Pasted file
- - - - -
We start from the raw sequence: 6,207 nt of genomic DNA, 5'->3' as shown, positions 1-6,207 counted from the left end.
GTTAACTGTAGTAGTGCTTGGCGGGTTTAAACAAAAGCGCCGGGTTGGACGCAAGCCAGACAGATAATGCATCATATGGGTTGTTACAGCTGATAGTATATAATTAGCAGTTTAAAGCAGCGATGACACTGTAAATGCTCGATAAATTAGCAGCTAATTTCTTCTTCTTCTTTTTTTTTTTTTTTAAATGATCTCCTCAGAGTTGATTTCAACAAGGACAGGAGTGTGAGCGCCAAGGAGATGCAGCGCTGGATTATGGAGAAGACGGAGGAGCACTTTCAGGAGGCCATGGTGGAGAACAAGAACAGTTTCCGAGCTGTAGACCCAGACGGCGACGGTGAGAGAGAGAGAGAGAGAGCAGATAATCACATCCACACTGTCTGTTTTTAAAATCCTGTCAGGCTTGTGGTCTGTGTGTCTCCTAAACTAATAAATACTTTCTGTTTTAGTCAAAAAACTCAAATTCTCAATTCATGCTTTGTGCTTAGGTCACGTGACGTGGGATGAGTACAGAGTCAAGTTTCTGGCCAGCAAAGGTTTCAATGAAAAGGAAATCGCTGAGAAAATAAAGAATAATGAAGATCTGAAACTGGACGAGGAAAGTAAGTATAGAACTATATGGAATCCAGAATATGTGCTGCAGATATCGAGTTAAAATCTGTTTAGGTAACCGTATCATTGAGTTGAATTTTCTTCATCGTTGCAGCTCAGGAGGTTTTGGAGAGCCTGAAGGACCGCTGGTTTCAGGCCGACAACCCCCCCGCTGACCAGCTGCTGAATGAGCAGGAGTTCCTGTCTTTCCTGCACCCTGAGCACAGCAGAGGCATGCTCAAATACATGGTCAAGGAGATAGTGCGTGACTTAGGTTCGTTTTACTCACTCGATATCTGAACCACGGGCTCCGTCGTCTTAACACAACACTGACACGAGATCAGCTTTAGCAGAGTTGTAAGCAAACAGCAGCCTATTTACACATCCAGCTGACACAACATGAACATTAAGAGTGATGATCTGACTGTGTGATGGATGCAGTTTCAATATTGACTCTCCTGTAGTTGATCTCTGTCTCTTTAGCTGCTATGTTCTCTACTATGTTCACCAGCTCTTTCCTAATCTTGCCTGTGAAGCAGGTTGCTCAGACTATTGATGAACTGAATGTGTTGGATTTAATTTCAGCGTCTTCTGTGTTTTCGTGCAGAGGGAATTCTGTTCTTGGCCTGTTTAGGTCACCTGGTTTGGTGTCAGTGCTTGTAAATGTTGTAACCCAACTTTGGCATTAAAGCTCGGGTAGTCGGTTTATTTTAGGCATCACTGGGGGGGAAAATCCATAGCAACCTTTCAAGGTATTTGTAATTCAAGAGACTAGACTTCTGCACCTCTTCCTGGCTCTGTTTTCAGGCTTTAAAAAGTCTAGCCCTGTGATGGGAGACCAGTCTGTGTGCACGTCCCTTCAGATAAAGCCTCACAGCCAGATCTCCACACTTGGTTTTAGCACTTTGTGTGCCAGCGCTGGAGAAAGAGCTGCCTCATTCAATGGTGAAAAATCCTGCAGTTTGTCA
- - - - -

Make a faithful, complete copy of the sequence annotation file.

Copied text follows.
We start from the raw sequence: 6,207 nt of genomic DNA, 5'->3' as shown, positions 1-6,207 counted from the left end.
GTTAACTGTAGTAGTGCTTGGCGGGTTTAAACAAAAGCGCCGGGTTGGACGCAAGCCAGACAGATAATGCATCATATGGGTTGTTACAGCTGATAGTATATAATTAGCAGTTTAAAGCAGCGATGACACTGTAAATGCTCGATAAATTAGCAGCTAATTTCTTCTTCTTCTTTTTTTTTTTTTTTAAATGATCTCCTCAGAGTTGATTTCAACAAGGACAGGAGTGTGAGCGCCAAGGAGATGCAGCGCTGGATTATGGAGAAGACGGAGGAGCACTTTCAGGAGGCCATGGTGGAGAACAAGAACAGTTTCCGAGCTGTAGACCCAGACGGCGACGGTGAGAGAGAGAGAGAGAGAGCAGATAATCACATCCACACTGTCTGTTTTTAAAATCCTGTCAGGCTTGTGGTCTGTGTGTCTCCTAAACTAATAAATACTTTCTGTTTTAGTCAAAAAACTCAAATTCTCAATTCATGCTTTGTGCTTAGGTCACGTGACGTGGGATGAGTACAGAGTCAAGTTTCTGGCCAGCAAAGGTTTCAATGAAAAGGAAATCGCTGAGAAAATAAAGAATAATGAAGATCTGAAACTGGACGAGGAAAGTAAGTATAGAACTATATGGAATCCAGAATATGTGCTGCAGATATCGAGTTAAAATCTGTTTAGGTAACCGTATCATTGAGTTGAATTTTCTTCATCGTTGCAGCTCAGGAGGTTTTGGAGAGCCTGAAGGACCGCTGGTTTCAGGCCGACAACCCCCCCGCTGACCAGCTGCTGAATGAGCAGGAGTTCCTGTCTTTCCTGCACCCTGAGCACAGCAGAGGCATGCTCAAATACATGGTCAAGGAGATAGTGCGTGACTTAGGTTCGTTTTACTCACTCGATATCTGAACCACGGGCTCCGTCGTCTTAACACAACACTGACACGAGATCAGCTTTAGCAGAGTTGTAAGCAAACAGCAGCCTATTTACACATCCAGCTGACACAACATGAACATTAAGAGTGATGATCTGACTGTGTGATGGATGCAGTTTCAATATTGACTCTCCTGTAGTTGATCTCTGTCTCTTTAGCTGCTATGTTCTCTACTATGTTCACCAGCTCTTTCCTAATCTTGCCTGTGAAGCAGGTTGCTCAGACTATTGATGAACTGAATGTGTTGGATTTAATTTCAGCGTCTTCTGTGTTTTCGTGCAGAGGGAATTCTGTTCTTGGCCTGTTTAGGTCACCTGGTTTGGTGTCAGTGCTTGTAAATGTTGTAACCCAACTTTGGCATTAAAGCTCGGGTAGTCGGTTTATTTTAGGCATCACTGGGGGGGAAAATCCATAGCAACCTTTCAAGGTATTTGTAATTCAAGAGACTAGACTTCTGCACCTCTTCCTGGCTCTGTTTTCAGGCTTTAAAAAGTCTAGCCCTGTGATGGGAGACCAGTCTGTGTGCACGTCCCTTCAGATAAAGCCTCACAGCCAGATCTCCACACTTGGTTTTAGCACTTTGTGTGCCAGCGCTGGAGAAAGAGCTGCCTCATTCAATGGTGAAAAATCCTGCAGTTTGTCA